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Rude Awakening

This injury, more appropriately termed “situation”, has taught me a number of things about my running and abilities. It has been nothing short of a smack in the face, but not necessarily the painful kind. It has been more of an encouraging slap in the face, if there is such a thing.

For a long time since (re)starting this whole competitive running thing about 3 years ago I had no idea where I stood as a competitive runner. I just ran. I instantly started placing high in the local races, but I felt they were nothing more than just small local races, however, when I started running bigger races or races out of town I realized I was still placing relatively high. And then, when I realized my PR’s were faster than the top world class women runners, I started to consider that I might have tapped into something beyond my insecurities and perceptions of my abilities. I started to think I might be a pretty decent runner.

Still, I curbed (and still do) my ego and continued on, making this an effort against myself more than anyone else. I just wanted to run faster and faster, and as I was doing so I started noticing my times surpassing marks I once thought were entirely unattainable. I also started noticing I was getting closer and closer to competitive running mile markers so to speak. I mean, the term “olympics” became part of my vocabulary in a very real and very personal sense. Granted, we’re still talking about the Trials, but “olympics” none the less. It’s still all so surreal that I am currently pursuing that goal, that mile marker.

The problem is, the progression I’ve experienced in my body and consequently in my running times has not translated to my mind as much as it needs to be. I’ve been out of balance between my physical and mental games, and in that I feel has led to my recent “injury”. See, I’ve been thinking like a runner, a competitive runner even, but I haven’t been thinking like an “elite” competitive runner, which means something when it comes to the physical stresses we place on our bodies.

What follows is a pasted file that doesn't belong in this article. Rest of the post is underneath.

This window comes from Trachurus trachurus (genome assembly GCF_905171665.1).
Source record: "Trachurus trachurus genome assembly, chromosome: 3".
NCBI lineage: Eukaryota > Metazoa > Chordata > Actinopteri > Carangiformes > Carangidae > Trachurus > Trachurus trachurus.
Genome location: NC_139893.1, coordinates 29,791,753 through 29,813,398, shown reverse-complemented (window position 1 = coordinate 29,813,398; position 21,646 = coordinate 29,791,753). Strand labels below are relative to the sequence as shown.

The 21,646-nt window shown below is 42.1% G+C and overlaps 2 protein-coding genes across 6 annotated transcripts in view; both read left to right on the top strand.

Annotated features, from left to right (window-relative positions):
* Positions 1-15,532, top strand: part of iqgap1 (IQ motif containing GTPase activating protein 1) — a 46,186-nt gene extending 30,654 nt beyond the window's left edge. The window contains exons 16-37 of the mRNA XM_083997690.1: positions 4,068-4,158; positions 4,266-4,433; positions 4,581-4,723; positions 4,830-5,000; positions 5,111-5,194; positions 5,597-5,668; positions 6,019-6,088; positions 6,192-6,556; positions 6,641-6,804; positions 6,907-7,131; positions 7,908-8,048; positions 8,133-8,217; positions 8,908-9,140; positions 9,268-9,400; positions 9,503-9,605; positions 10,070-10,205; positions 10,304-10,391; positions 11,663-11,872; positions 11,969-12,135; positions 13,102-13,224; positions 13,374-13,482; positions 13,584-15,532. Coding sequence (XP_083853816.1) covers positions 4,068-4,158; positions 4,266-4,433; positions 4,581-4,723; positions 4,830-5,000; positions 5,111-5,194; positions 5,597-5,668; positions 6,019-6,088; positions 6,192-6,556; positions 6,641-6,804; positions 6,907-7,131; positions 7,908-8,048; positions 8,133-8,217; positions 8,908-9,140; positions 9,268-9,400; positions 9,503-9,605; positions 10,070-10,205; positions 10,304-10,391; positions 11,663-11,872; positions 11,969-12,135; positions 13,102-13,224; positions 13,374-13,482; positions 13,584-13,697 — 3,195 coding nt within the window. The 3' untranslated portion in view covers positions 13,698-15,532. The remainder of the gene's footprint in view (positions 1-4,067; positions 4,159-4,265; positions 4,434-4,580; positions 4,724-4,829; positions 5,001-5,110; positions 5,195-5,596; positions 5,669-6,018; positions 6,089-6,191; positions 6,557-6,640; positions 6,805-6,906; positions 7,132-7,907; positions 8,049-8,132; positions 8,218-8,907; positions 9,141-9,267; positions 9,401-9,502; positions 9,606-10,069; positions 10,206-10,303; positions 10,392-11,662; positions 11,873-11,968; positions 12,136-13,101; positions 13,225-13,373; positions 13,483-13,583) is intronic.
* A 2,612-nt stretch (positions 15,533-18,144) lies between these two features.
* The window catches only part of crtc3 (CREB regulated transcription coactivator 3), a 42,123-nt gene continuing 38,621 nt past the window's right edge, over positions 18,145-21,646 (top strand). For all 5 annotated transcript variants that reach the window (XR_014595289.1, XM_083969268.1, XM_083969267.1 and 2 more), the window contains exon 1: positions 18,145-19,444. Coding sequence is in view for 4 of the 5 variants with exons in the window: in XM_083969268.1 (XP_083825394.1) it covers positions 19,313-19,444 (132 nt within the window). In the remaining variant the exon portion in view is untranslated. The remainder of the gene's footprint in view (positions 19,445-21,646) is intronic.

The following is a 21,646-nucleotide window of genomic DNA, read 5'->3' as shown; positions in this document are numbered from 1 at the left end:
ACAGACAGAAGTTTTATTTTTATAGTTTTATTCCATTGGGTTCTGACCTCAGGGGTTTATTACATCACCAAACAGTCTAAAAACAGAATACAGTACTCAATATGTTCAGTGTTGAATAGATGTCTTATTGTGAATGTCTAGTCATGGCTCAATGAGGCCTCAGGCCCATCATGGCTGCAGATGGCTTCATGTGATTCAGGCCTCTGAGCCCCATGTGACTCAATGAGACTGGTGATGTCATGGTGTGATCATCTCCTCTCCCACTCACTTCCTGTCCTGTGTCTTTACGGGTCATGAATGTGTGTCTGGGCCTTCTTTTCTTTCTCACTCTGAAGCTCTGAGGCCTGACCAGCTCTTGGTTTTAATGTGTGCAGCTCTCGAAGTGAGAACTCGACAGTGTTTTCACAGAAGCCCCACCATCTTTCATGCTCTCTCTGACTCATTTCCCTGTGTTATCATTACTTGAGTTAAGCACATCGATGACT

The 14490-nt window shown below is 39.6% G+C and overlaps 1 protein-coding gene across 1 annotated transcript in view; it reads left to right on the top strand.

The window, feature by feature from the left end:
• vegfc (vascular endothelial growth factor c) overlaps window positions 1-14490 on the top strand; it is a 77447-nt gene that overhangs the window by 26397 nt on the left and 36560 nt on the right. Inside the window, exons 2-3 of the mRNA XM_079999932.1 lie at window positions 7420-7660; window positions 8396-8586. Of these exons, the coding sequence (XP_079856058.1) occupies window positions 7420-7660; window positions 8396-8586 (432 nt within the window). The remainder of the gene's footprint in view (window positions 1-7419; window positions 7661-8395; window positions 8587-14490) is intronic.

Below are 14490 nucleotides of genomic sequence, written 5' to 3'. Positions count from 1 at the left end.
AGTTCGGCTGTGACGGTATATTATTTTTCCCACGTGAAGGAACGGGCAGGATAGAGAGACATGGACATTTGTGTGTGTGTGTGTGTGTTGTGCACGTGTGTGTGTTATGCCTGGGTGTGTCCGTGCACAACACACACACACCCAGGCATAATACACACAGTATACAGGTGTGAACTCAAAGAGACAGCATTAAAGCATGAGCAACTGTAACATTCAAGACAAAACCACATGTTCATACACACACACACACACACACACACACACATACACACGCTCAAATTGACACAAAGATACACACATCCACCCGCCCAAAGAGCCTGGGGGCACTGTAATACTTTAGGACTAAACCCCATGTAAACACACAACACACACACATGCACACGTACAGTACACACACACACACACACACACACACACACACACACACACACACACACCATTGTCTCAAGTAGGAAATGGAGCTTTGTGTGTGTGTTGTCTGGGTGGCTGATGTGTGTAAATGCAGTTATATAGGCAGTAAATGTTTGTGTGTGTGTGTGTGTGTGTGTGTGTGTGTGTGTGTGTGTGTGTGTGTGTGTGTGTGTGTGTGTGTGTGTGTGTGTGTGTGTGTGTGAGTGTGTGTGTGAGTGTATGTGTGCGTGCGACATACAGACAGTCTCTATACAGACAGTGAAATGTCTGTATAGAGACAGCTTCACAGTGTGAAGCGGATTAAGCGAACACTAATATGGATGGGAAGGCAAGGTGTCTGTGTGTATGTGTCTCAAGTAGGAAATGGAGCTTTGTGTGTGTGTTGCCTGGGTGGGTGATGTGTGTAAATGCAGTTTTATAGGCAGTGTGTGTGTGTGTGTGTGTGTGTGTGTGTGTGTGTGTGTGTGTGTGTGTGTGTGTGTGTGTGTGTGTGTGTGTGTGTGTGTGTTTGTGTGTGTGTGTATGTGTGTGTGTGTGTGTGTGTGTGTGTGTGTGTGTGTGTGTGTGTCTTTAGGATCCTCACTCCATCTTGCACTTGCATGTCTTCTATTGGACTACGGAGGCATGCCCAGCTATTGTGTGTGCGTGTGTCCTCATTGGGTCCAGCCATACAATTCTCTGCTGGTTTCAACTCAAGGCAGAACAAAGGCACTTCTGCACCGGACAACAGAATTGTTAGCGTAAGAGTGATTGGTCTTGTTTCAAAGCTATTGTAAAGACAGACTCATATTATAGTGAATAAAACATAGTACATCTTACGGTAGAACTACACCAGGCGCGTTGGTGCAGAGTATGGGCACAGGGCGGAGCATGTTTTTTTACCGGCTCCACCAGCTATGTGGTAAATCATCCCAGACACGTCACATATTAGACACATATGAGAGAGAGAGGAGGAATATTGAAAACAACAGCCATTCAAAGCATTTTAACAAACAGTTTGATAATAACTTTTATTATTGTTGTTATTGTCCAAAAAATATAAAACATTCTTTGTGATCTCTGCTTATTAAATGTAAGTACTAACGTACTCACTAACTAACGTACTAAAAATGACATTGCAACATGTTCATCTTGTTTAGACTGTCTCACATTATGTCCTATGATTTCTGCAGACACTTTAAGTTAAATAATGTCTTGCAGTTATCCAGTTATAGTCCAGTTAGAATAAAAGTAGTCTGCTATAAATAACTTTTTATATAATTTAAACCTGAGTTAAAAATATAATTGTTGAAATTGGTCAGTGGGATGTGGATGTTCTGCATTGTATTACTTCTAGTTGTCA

3 months ago, just before my injury, I was running 3 speed workouts a week, including a 20 mile long run on Saturdays and topping out at 100 miles a week, with the intent to keep increasing mileage. I didn’t really think much of that load except that it was going to make me stronger and faster. I didn’t think anything of it except that it was another step in progressing my running abilities. And it was what I WASN’T thinking of that ran me right into an injury. What I wasn’t thinking of was my program being close to the stress level of paid, sponsored, world class runners. I mean, I’m just some hoosier working a full-time job and trying to run when I get the chance. I’m not world class. I’m not even on the radar for free product, let alone a shoe contract from an athletic corporation. I’m just “a runner”. But that sort of stress level, despite the lack of contract and support, is not just for runners. It’s a program that not too many people make time for or are willing to carry, partly due to a matter of inspiration and partly due to the stresses it places on the body.

And that was my problem. I wasn’t taking into account what it takes to run at an elite level beyond running. I just thought I could run more and more, take a shower, maybe do a little stretching and that’s that. But that’s not how world class runners and fully supported runners do it. They know how demanding it is to run at that level and know what extra work they have to do to maintain.